MAZDA MX-5 IN JA­PAN

What’s the essence that has made the MX-5 a global icon over its 30-year run? We re­con­nect with the up­dated fourth-gen­er­a­tion car on its home turf in a quest to un­lock its se­cret

Wheels (Australia) - - Contents -

Road­trip un­earths one­ness between car and coun­try

WITH the ex­cep­tion of that time I was on my way to an air-cooled Vee Dub fes­ti­val in Corn­wall and a group of bikini-clad girls started dis­tribut­ing lol­lies to the end­less tail­back of cars, and that time a ho­tair bal­loon made a bad land­ing on the A303 and side-swiped a Saab 900, traf­fic jams have never been ex­cit­ing. And yet, here I am, sit­ting in a queue of mo­tion­less cars, about to add a third oc­ca­sion to that list. The rel­a­tive si­lence around my lit­tle con­vert­ible is re­sound­ingly oblit­er­ated by a swarm of lurid 1980s mo­tor­cy­cles. The bat­tal­ion of pos­sessed Boso­zoku bikes scythe their way through the traf­fic, free-flow ex­hausts pierc­ing my eardrums, a trail of daz­zling lights and fluro air­brushed liv­ery trac­ing through the traf­fic like a hal­lu­ci­na­tion. On a week-day, these rep­re­sen­ta­tives of bizarre youth sub-cul­ture are prob­a­bly rid­ing the JR Line train, faces buried in smart­phones like mil­lions of other Ja­pa­nese com­muters, but to­day – Sun­day – they are ex­press­ing them­selves in the most un­for­get­table and un­apolo­getic way. The way some­one be­haves in their own en­vi­ron­ment of­ten serves as a di­rect por­tal to their in­ner char­ac­ter, and pro­vides a unique glimpse into what makes them, well, them. That’s ex­actly why, only a short time be­fore these psy­che­delic bik­ers as­saulted my senses, I was stand­ing hold­ing the keys to a 2019 Mazda MX-5 some­where in Tokyo’s south­ern in­dus­trial dis­tricts. At­tribut­ing the suc­cess and recog­ni­tion of the ban­tam sportscar solely to the recipe of light­weight con­struc­tion, front-en­gined, rear-wheel-drive lay­out is un­fairly sim­plis­tic. Mazda’s en­gi­neer­ing ac­co­lades have been ex­ten­sively ex­am­ined and doc­u­mented, and there’s lit­tle to dis­cover re­trac­ing those el­e­ments. In­stead, I’m hop­ing some time in the up­dated MX-5 RF at its home ground will help me un­ravel ex­actly what it is about the lit­tle two-seater’s per­son­al­ity that has helped pave a 30-year path to uni­ver­sal ac­claim, in­clud­ing three Wheels Car of the Year wins.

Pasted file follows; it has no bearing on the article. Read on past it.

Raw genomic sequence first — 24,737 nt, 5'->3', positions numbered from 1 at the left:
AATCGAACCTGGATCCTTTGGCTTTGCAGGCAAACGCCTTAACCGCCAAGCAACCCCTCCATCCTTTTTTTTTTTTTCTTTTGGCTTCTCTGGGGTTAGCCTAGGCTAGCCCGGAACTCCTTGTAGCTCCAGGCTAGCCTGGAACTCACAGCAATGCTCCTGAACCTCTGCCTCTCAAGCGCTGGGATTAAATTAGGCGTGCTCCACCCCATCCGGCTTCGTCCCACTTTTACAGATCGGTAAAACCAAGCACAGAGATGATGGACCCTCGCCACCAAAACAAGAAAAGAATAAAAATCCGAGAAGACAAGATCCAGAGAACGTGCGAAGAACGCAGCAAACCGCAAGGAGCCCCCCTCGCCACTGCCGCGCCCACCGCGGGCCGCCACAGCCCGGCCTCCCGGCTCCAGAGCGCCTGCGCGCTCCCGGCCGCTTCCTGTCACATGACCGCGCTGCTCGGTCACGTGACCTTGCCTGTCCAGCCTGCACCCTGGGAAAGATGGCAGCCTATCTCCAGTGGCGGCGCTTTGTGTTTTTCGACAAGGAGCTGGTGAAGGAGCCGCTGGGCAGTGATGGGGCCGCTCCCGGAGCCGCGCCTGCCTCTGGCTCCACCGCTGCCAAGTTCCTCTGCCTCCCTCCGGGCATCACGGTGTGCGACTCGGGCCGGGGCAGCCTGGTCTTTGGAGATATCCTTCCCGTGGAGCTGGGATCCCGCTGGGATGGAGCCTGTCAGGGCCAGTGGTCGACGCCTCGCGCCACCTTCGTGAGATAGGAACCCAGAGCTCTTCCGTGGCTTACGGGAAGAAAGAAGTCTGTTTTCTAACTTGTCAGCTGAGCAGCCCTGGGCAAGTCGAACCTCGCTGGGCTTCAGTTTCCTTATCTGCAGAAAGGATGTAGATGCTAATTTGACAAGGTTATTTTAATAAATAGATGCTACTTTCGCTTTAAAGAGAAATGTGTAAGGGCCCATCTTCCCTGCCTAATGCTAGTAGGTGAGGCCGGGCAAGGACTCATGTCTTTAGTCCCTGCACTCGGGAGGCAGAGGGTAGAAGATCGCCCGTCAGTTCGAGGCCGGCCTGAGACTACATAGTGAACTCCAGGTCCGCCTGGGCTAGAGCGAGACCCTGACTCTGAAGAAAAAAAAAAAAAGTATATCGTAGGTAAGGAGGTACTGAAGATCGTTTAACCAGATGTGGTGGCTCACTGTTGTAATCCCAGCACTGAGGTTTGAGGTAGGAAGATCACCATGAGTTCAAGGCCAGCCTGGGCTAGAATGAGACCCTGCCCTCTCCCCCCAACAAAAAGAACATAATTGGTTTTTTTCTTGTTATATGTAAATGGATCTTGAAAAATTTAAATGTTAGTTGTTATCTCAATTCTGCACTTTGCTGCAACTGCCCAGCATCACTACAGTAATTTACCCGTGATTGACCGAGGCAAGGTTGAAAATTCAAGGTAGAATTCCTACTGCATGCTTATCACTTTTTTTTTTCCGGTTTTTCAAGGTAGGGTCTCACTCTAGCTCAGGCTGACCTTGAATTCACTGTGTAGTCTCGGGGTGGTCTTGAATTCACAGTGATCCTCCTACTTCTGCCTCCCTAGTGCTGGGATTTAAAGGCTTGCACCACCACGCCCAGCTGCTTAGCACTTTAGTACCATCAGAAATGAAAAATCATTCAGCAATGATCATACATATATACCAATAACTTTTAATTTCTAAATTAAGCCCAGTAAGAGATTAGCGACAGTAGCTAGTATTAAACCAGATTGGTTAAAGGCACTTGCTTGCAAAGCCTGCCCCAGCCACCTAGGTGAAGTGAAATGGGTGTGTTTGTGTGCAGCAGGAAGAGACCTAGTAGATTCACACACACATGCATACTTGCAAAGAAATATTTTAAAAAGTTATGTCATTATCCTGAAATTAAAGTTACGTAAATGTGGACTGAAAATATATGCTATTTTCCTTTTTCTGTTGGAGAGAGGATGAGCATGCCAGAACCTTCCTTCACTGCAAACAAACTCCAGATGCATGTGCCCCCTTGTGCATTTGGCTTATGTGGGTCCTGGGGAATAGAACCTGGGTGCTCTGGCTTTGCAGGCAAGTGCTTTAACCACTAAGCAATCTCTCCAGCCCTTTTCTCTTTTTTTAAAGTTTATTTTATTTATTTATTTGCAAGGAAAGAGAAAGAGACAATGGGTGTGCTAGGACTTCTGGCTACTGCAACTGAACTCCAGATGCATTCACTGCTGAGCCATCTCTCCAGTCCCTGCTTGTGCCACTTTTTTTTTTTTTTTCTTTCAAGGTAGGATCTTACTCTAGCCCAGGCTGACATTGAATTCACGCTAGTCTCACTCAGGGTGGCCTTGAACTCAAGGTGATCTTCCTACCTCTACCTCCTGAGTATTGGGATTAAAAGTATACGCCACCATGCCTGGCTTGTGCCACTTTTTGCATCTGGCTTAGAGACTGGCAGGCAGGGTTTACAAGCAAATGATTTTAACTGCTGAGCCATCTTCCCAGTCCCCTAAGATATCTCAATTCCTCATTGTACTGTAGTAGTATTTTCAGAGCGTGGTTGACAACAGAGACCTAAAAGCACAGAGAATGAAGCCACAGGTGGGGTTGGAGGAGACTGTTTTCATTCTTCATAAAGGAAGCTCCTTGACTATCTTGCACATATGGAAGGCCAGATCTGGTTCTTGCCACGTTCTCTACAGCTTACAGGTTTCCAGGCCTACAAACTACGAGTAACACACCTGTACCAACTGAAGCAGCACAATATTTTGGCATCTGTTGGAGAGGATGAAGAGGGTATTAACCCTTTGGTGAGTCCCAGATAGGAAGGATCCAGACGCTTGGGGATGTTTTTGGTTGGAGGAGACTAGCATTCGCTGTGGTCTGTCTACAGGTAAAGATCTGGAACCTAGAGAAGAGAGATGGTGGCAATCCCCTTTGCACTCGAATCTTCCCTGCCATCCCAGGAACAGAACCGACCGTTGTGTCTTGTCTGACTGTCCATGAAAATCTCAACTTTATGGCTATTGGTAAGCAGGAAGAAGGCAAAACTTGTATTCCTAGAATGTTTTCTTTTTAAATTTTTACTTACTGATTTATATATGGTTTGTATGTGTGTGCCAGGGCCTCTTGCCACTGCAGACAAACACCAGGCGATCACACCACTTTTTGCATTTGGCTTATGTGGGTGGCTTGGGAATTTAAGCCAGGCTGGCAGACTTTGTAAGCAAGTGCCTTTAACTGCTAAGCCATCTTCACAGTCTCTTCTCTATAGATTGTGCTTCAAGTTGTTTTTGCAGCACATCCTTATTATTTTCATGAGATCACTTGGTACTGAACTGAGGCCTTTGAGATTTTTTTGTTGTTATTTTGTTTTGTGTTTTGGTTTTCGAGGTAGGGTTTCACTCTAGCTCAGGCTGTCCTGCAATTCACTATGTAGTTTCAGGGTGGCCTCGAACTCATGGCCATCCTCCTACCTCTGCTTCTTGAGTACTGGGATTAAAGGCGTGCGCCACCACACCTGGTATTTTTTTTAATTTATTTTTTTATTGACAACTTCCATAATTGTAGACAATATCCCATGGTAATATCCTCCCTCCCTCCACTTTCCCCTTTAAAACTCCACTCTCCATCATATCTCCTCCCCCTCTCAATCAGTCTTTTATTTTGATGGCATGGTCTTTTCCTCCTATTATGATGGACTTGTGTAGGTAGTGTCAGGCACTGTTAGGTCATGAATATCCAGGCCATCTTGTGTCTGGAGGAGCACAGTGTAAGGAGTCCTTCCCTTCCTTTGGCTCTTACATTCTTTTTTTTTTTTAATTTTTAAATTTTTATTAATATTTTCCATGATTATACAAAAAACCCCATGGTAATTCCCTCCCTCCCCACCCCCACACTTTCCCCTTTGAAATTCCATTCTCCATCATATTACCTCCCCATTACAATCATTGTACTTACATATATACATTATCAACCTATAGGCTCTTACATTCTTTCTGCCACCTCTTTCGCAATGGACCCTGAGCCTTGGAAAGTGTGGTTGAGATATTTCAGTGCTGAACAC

IT’S A jour­ney that starts on a sul­try early morn­ing in the cap­i­tal and will end, all go­ing to plan, in the shadow of Mt Fuji, the coun­try’s most iconic ge­o­log­i­cal land­mark, where I’ll cel­e­brate the 40th an­niver­sary of the MX-5’S older sib­ling, the RX-7. But be­fore that, I have some Ja­pa­nese cul­ture to ab­sorb. And I’m not talk­ing about karaoke bars and hot cans of cof­fee from vend­ing ma­chines. I’m seek­ing the un­ex­pected side of Ja­pan that sur­prises and amazes me with­out ex­cep­tion each time I visit this fas­ci­nat­ing coun­try.

As the psy­che­delic bik­ers dis­si­pate and the grid­lock clears, the free­way to Tokyo’s west be­gins to un­clog and the dis­tant moun­tains roll closer, prompt­ing my first de­tour into hope­fully more in­ter­est­ing by­ways. Un­til now, the pre­dom­i­nant traf­fic has been al­most ex­clu­sively small and Ja­pa­nese, but as the road climbs and the turns tighten, a Porsche 911 GT3 RS blasts past. A few sec­onds elapse and it’s fol­lowed by a Mclaren 650S in hot pur­suit.

I think I’m head­ing into a driv­ing en­thu­si­asts’ mecca. But in­stead of an ad­dic­tive black rib­bon stretched out in­def­i­nitely, the road ter­mi­nates at the Daikan­zan Ob­ser­va­tory. You might come here for views of the in­cred­i­ble and im­pos­si­bly placed Mt Fuji or to catch a spec­tac­u­lar sun­set, but this af­ter­noon the carpark is rammed with a dizzy­ingly di­verse spread of cool cars.